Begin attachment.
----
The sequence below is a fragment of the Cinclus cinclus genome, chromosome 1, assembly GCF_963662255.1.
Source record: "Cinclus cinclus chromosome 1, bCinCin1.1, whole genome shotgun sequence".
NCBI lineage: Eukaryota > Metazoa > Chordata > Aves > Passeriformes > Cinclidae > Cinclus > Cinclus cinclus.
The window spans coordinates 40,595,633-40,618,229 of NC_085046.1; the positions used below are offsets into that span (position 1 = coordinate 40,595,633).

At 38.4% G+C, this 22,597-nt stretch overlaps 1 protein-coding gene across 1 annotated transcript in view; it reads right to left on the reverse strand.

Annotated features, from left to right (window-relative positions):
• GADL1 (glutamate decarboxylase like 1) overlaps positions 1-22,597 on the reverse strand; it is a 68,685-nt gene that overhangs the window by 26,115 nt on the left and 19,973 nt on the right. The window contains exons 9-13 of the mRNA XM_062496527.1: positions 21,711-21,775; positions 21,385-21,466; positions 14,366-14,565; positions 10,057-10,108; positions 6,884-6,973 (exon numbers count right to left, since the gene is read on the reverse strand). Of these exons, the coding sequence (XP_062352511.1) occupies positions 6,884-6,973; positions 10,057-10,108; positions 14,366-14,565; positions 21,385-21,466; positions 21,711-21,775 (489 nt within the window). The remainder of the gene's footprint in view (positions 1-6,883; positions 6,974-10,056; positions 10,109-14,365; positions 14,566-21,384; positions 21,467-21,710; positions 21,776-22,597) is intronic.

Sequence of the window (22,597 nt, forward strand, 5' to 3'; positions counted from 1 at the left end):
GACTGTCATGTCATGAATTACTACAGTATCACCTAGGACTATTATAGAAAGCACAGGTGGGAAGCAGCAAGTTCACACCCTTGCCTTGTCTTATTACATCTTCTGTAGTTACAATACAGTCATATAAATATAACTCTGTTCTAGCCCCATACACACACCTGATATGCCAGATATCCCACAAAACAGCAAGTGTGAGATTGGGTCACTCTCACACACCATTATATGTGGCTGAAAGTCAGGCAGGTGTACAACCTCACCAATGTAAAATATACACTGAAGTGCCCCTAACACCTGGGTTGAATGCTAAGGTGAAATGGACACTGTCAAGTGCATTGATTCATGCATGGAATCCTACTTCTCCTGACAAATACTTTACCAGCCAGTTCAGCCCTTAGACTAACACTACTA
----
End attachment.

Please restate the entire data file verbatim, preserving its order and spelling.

The sequence below is a fragment of the Cinclus cinclus genome, chromosome 1, assembly GCF_963662255.1.
Source record: "Cinclus cinclus chromosome 1, bCinCin1.1, whole genome shotgun sequence".
NCBI lineage: Eukaryota > Metazoa > Chordata > Aves > Passeriformes > Cinclidae > Cinclus > Cinclus cinclus.
The window spans coordinates 40,595,633-40,618,229 of NC_085046.1; the positions used below are offsets into that span (position 1 = coordinate 40,595,633).

At 38.4% G+C, this 22,597-nt stretch overlaps 1 protein-coding gene across 1 annotated transcript in view; it reads right to left on the reverse strand.

Annotated features, from left to right (window-relative positions):
• GADL1 (glutamate decarboxylase like 1) overlaps positions 1-22,597 on the reverse strand; it is a 68,685-nt gene that overhangs the window by 26,115 nt on the left and 19,973 nt on the right. The window contains exons 9-13 of the mRNA XM_062496527.1: positions 21,711-21,775; positions 21,385-21,466; positions 14,366-14,565; positions 10,057-10,108; positions 6,884-6,973 (exon numbers count right to left, since the gene is read on the reverse strand). Of these exons, the coding sequence (XP_062352511.1) occupies positions 6,884-6,973; positions 10,057-10,108; positions 14,366-14,565; positions 21,385-21,466; positions 21,711-21,775 (489 nt within the window). The remainder of the gene's footprint in view (positions 1-6,883; positions 6,974-10,056; positions 10,109-14,365; positions 14,566-21,384; positions 21,467-21,710; positions 21,776-22,597) is intronic.

Sequence of the window (22,597 nt, forward strand, 5' to 3'; positions counted from 1 at the left end):
GACTGTCATGTCATGAATTACTACAGTATCACCTAGGACTATTATAGAAAGCACAGGTGGGAAGCAGCAAGTTCACACCCTTGCCTTGTCTTATTACATCTTCTGTAGTTACAATACAGTCATATAAATATAACTCTGTTCTAGCCCCATACACACACCTGATATGCCAGATATCCCACAAAACAGCAAGTGTGAGATTGGGTCACTCTCACACACCATTATATGTGGCTGAAAGTCAGGCAGGTGTACAACCTCACCAATGTAAAATATACACTGAAGTGCCCCTAACACCTGGGTTGAATGCTAAGGTGAAATGGACACTGTCAAGTGCATTGATTCATGCATGGAATCCTACTTCTCCTGACAAATACTTTACCAGCCAGTTCAGCCCTTAGACTAACACTACTA